You Know You Are A Foodie If….

Check your score below to see if you are a foodie or not.  Or perhaps, you are checking for a friend, or someone  you know?

 

  1. You take a cooler of snacks and food with you on any trip lasting more than five hours
  2. You are on a first name basis with at least three local farmers
  3. You know the vast difference between grass-fed and grass-finished beef.
  4. You groan when invited to a potluck attended by mostly unconscious people.
  5. You’ve contributed money to the “Millions Against Monsanto” project, more than once.
  6. You can count on your fingers the number of restaurants that serve food you approve of.
  7. You really love watching PBS food shows.
  8. Even Japanese people think your food is strange.
  9. You’ve alienated about 15 of your closest family and friends over food discussions.
  10. You have at least three different cutting boards (of course you would never chop garlic on the vegetable board!).
  11. You try to find raw organic butter made from not only from a grass-fed herd, but from the springtime milk.
  12. Traveling to Asia to try out a rare fruit is not out of the question.

Check your score!  If you answered “YES!” to the above questions
in the range of 9 to 12 – you are definitely a foodie.
in the range of 5 to 8 – you are on your way.
4 or less  – we will bring you flowers when we visit you in the hospital.

Of course, the ultimate foodie grows their own food.

Got any other criteria? Comment down below!

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Marjory


Contributor

Marjory Wildcraft is an Expedition Leader and Bioneer Blogger with The [Grow] Network, which is an online community that recognizes the wisdom of "homegrown food on every table." Marjory has been featured as an expert on sustainable living by National Geographic, she is a speaker at Mother Earth News fairs, and is a returning guest on Coast to Coast AM. She is an author of several books, but is best known for her "Grow Your Own Groceries" video series, which is used by more than 300,000 homesteaders, survivalists, universities, and missionary organizations around the world.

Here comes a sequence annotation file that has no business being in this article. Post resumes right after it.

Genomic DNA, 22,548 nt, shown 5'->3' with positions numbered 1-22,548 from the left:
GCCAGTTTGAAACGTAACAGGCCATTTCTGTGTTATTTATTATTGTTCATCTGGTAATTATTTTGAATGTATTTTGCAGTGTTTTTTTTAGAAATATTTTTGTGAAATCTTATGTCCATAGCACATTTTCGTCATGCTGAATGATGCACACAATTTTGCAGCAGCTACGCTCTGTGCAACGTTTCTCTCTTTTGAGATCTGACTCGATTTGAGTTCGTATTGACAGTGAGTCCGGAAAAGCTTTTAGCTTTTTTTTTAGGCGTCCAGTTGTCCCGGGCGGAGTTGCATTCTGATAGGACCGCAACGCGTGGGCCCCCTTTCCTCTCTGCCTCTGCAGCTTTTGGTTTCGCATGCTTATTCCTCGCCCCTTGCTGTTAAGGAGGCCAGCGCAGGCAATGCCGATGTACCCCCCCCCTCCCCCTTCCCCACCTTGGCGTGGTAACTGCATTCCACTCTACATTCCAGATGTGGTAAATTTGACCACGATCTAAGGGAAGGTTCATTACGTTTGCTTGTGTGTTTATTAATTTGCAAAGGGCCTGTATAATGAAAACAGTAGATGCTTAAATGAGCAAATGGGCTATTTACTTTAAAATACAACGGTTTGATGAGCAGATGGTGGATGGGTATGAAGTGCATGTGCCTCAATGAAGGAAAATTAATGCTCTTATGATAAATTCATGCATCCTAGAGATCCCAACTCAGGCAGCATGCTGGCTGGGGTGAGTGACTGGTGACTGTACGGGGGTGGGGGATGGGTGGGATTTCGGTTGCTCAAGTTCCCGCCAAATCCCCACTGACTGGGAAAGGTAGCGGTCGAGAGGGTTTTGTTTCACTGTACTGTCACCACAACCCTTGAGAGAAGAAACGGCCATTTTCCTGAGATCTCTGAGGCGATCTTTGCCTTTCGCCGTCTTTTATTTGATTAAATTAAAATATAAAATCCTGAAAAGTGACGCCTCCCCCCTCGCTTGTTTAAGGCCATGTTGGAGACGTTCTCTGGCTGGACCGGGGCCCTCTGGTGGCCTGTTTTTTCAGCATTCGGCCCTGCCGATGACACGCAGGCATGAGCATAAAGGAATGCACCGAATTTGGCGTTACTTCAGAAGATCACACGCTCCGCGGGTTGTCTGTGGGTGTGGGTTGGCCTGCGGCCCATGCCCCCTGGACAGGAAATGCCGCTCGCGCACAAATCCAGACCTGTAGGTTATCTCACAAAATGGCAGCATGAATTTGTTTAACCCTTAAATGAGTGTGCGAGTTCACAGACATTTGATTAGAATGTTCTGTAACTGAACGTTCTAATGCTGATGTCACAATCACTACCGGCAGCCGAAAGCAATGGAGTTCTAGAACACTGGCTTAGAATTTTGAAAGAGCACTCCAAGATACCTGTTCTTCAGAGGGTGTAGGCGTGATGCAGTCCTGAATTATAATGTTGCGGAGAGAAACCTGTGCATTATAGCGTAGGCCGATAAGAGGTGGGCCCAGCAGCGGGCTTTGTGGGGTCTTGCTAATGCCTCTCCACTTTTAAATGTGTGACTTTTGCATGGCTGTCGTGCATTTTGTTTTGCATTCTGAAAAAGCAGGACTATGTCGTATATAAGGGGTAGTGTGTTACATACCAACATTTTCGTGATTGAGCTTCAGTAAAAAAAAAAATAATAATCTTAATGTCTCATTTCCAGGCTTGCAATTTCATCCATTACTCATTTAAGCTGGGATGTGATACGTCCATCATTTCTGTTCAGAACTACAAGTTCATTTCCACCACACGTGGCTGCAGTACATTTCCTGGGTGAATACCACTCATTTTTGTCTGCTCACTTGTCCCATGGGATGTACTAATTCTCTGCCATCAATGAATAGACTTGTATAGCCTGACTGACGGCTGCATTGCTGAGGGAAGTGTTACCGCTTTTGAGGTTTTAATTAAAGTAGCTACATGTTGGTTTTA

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8 Comments
  • Deb Pero

    13. Even your chickens eat better than most Americans.

  • katherine

    I live near Seattle, we have wonderful farms,farmers markets up here. People are really aware of quality food, many resturants, and a great coop. plus our own gardens, it is wonderful seeing the regular grocery stores enlarging their organic selections. Now all the attention expanding on Gluten Free eating.

  • Leslie Parsons

    This list gave me a good laugh, Marjory. Last Christmas, Grandma pressed a large wad of bills into my hand and said: “You go and get your organic food and fix it for everyone. OK Honey?” The previous Thanksgiving, my husband and I flat out refused to eat the chemical turkey. As matriarch, Grandma did what she had to do. And, the whole family had an organic Christmas!

  • mocarter

    If you have at least 3 edible plants growing from which you eat.

  • AppyHorsey

    Why is springtime butter better? That’s interesting. Does this mean that springtime milkd would be better, too? Is cow or goat milk best, if all else were equal?

    And why 3 different cutting boards?

    The list was fun to read.

    On a different note, is there a “better time” for a grass fed cow to be butchered? I was going to wait til fall, so she’d have a full summer of fresh grass to eat…

    • Spring time butter is better because the spring time grass is young and full of life and nutrition. Spring time butter (yes, and milk) is more nutritious. And much more highly prized by native peoples. Why do I keep going back to native peoples wisdom about food? Simply because they depended on their bodies for their livelihood and were in greater touch with how things affected them.

      I use separate cutting boards to Keep the tastes from getting mixed up. A board for garlic and onions, a board for fruits and veggies, and a board for meats.

      But the biggest reason to have separate cutting boards is to have a bunch of cutting boards on hand so guests never sit around with nothing to do! Get everyone chopping or something!

    • Richard Barrett

      Before we had electricity and a freezer, my dad was the butcher for the neighbourhood Beef Ring. That is when a different local farmer would take his turn every month to contribute a two year old steer so we had fresh meat. My dad would kill on the increase of the moon so that there would be less shrinkage when a roast was cooked, therefore more tender. Also re: milk. If a thunderstorm occurred after we milked, the milk would turn sour faster.

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